Maybe a distracted driver hit you while you were walking in a crosswalk. Or maybe you slipped on an unsafe spill in a grocery store and hurt your back. No matter what the circumstance, you now have real injuries to deal with because of someone else’s negligence.
Suffering a personal injury will involve at the very least several doctor’s visits. You might have expensive treatments, physical therapy and prescription medications to worry about as well. It only makes sense that you can bring a lawsuit to make the responsible party or their insurance compensate you for these costs.
Lost wages and loss of earning capacity
If your injury prevents you from working while you heal, you might be able to ask for lost wages. That way, you don’t have to suffer from the loss of an income until you are able to return to work.
If your injury is severe enough to prevent you from earning as much money in the future (such as if it left you with a permanent disability), you may even be able to recover for loss of earning capacity.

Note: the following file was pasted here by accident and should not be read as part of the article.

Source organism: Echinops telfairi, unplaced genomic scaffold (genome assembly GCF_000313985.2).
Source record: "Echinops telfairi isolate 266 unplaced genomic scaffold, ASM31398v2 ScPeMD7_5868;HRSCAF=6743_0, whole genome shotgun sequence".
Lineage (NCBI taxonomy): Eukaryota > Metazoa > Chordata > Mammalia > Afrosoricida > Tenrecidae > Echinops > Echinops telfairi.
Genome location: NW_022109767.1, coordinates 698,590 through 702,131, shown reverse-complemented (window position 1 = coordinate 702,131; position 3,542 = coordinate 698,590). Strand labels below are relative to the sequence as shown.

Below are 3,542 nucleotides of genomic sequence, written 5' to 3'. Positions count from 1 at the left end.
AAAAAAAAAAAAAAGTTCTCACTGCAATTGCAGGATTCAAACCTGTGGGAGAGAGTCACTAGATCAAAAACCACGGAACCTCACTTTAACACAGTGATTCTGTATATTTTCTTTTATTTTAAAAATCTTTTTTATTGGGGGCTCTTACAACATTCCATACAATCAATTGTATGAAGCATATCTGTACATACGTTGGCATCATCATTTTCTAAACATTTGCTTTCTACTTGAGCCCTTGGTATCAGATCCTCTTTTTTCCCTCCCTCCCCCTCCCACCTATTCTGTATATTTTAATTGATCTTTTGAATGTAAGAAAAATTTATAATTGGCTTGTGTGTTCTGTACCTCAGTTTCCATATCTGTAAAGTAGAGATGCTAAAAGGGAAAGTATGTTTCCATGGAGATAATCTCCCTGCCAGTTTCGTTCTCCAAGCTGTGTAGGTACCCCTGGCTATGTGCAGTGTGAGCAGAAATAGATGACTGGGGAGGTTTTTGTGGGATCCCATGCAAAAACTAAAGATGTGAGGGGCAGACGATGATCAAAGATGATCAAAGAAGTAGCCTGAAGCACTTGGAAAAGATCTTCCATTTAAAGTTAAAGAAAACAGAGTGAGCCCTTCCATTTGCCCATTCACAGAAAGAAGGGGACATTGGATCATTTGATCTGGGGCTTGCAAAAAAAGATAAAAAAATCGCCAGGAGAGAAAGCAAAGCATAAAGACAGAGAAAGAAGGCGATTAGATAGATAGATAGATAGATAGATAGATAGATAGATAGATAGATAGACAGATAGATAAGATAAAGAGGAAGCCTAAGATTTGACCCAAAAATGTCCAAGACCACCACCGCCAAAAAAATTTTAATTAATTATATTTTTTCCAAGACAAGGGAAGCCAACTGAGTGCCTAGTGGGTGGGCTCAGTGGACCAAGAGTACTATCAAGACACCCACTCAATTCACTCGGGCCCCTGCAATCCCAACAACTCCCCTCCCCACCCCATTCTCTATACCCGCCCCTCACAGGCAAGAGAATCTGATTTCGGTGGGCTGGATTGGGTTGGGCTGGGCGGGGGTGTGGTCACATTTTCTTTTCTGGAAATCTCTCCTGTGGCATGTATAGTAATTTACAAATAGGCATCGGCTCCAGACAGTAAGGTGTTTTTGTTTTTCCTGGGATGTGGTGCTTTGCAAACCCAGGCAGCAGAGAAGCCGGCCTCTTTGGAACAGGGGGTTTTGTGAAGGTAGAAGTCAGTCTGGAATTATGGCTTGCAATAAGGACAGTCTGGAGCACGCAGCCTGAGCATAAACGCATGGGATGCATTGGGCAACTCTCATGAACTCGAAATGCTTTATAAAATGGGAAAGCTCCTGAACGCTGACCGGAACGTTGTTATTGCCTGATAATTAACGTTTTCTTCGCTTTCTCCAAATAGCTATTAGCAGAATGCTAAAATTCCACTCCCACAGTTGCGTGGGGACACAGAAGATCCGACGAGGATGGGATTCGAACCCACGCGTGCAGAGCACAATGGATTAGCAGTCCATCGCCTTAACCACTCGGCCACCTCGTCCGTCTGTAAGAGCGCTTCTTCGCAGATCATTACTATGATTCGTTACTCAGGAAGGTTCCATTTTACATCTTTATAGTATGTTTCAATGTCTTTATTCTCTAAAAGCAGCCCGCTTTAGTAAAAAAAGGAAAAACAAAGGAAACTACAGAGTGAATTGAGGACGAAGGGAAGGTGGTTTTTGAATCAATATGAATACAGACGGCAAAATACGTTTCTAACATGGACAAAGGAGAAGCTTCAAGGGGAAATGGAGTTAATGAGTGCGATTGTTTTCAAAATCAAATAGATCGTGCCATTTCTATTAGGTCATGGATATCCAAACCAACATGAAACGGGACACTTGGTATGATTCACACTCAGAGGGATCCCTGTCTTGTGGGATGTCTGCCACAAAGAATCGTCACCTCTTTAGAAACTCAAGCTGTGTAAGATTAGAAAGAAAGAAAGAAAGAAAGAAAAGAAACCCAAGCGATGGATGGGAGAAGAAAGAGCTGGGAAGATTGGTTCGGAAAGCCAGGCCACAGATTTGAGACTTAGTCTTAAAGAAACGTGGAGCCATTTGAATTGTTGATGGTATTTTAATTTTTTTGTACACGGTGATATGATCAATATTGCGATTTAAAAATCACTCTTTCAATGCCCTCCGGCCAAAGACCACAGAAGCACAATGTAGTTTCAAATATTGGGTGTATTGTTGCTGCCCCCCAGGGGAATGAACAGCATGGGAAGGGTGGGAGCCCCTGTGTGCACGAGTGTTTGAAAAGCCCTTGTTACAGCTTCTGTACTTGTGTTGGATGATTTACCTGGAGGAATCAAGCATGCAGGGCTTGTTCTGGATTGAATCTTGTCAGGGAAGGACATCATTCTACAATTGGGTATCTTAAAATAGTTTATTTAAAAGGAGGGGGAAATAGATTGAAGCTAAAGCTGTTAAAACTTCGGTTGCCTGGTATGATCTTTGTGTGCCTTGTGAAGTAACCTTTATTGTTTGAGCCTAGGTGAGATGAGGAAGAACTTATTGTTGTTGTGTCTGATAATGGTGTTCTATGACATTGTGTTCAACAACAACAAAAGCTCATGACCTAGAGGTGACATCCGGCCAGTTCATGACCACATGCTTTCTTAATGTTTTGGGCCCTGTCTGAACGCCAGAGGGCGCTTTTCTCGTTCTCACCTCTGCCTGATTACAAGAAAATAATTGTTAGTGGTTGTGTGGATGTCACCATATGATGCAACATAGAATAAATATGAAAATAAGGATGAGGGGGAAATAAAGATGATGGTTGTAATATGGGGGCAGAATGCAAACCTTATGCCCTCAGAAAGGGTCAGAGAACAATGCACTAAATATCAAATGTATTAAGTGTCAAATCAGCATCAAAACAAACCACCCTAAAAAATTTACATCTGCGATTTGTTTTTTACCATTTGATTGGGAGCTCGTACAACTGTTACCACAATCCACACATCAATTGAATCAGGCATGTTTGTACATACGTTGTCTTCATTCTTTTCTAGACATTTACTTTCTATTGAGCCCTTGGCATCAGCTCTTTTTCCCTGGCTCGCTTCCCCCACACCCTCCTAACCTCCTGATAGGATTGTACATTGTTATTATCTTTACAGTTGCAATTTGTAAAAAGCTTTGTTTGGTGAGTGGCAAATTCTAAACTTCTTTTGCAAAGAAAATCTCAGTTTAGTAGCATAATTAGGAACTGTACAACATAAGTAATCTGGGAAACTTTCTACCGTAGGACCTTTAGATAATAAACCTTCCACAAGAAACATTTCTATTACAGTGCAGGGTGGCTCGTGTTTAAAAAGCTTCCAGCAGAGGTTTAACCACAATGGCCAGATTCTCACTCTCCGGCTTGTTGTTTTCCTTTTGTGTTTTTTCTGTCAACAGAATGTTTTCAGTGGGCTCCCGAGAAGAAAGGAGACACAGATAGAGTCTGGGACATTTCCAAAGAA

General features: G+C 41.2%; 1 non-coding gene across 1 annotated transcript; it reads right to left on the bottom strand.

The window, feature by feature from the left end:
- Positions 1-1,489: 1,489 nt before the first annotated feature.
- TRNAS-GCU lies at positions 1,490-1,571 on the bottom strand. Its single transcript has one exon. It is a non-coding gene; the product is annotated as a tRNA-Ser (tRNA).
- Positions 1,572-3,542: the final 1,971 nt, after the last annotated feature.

Not all losses are as readily recognizable as medical expenses and lost earning opportunities. A severe personal injury can also have a negative effect on your personal relationships and mental well-being, for which you should also be compensated.
You can ask the court to award you compensation for loss of consortium, for example. This is when your injury hampers your ability to continue a healthy relationship with your spouse and other family members.
You can also seek a recovery for pain and suffering, as well as mental anguish resulting from the injury. Under special circumstances, you might even qualify for compensation for intentional infliction of emotional distress – although such cases are rare and only arise when the negligent party’s conduct was truly extreme.
No one should have to live with the consequences of someone else’s negligence without recourse. A personal injury lawsuit can help to put you in the same position you were before the accident – or as close to it as possible.